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Automakers may have completely overestimated how many people want electric cars

A view of the e-Golf production line at the so-called 'Glaeserne Manufaktur' ('Transparent Factory') in Dresden, Germany, 25 April 2017. In April 2017 the German car automaker VW started a new production line of battery-powered electric cars. According to the company, the Dresden Transparent Factory produces about 25 Volkswagen e-Golf per day
EPA/Filip Singer
VW e-Golfs under production.
Published Last updated This article is more than 2 years old.

Tesla was right. The electric-car maker proved that hundreds of thousands of people will buy sleek, luxury electric cars over models from BMW to Mercedes. As the legacy brands’ market shares have slipped amid the electric onslaught, automakers are making massive investments in the electric future. Volkswagen has its $50 billion EV push. Daimler just placed a $23 billion battery order for EVs. GM and Ford are both undergoing massive restructuring to keep pace.

While the transition to electric vehicles is virtually certain, the timing is anyone’s guess. Plug-in electric cars still represent just under 2% of the US market, and 2.2% worldwide. Despite exponential growth, with a record 2 million or so EVs sold worldwide last year, only one in 250 cars on the road is electric. Only Norway, which has lavished subsidies and perks on EVs, has seen the EV share of new car sales rise to around 30%.

The consulting firm Deloitte studied the dilemma this presents for the auto industry. How fast can carmakers invest in new electric technology while generating profits to make the transition? The firm expects 21 million battery electric vehicles to roll off assembly lines over the next decade as EV prices fall below comparable gasoline and diesel models by 2024.

But the rush to expand EV manufacturing capacity is predicted to produce a glut of EVs, undermining automakers’ bottom lines. “Our projections suggest that supply will vastly outweigh consumer demand by approximately 14 million units over the next decade,” states Deloitte. With every major manufacturer intending to mass-produce EVs, alongside more than a dozen new carmakers around the world, “Deloitte’s research suggests that the number of manufacturers is unsustainable.”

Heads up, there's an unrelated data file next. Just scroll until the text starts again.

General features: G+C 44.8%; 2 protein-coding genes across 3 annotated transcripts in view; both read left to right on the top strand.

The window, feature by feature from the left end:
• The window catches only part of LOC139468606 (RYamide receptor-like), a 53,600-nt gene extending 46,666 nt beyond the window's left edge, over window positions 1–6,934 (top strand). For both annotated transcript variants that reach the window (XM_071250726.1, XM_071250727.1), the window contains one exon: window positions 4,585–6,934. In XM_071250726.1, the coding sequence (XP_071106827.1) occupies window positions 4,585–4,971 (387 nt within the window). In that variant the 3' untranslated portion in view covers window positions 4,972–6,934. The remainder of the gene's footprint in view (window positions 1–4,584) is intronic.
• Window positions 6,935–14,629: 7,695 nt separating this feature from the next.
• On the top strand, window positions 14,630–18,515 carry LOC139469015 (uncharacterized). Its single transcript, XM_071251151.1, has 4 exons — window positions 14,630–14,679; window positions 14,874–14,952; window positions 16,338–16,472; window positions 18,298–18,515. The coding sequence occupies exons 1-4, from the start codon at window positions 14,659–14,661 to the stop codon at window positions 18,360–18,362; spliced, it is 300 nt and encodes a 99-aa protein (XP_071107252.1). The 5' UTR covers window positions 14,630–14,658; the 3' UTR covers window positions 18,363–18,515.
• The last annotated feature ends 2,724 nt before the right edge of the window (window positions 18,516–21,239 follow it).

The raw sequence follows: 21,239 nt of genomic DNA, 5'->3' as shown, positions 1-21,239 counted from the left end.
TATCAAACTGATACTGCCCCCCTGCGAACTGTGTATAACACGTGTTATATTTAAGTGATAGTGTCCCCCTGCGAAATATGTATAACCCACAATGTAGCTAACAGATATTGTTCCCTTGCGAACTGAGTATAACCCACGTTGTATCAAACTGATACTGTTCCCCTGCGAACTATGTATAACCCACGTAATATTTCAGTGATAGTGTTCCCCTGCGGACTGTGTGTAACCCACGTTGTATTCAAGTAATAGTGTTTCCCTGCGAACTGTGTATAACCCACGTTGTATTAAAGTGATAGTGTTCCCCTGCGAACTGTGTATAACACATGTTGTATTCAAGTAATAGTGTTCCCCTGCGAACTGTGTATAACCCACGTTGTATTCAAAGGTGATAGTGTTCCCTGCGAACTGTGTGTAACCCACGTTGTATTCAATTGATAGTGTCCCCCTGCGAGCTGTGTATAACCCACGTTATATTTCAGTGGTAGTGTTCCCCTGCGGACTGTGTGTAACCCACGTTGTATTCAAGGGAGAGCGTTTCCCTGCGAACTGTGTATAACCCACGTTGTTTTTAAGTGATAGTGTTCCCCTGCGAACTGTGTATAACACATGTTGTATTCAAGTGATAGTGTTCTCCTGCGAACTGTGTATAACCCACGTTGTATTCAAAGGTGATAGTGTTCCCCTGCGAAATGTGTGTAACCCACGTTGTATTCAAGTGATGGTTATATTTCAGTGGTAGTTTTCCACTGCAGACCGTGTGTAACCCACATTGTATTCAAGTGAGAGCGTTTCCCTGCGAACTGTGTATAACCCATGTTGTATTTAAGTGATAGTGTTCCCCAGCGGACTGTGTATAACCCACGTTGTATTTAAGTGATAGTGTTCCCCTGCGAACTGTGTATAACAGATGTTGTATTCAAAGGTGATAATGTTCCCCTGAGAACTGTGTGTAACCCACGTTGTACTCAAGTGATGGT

David Keith, an engineer and professor at the MIT Sloan School of Management, says it’s possible the appeal of EVs won’t spread fast enough beyond “techies and greenies” who fueled the early days of the market. “Arguably, for most consumers in the US today, there’s not a problem that an EV solves for them,” says Keith. He predicted EVs could struggle to break 5% of the US market in the near future.

Sven Beiker, a former BMW engineer who now runs the consulting firm Silicon Valley Mobility, shared those concerns. Even as prices come down, crucial government subsidies for EVs will phase out for Ford, Nissan, GM, and Tesla. That could deter price-sensitive buyers. “Tesla is impressive,” Beiker said. “The Model 3 is at the top of the list for 2018 car sales. But the question is to what extent that is because it is an EV and to what extent that is because it is a cool and new car?”

Of course, China and Europe, wielding legislative mandates and generous subsidies, are powering ahead with EV adoption. Fossil-fuel vehicles may have already peaked in China (where carbon-free vehicles already represent 4% of total sales) and diesel-loving Volkswagen now plans for a quarter of its cars to be electric by 2025. Unless the US follows suit, it may not be enough to absorb the wave of new EVs that’s cresting.

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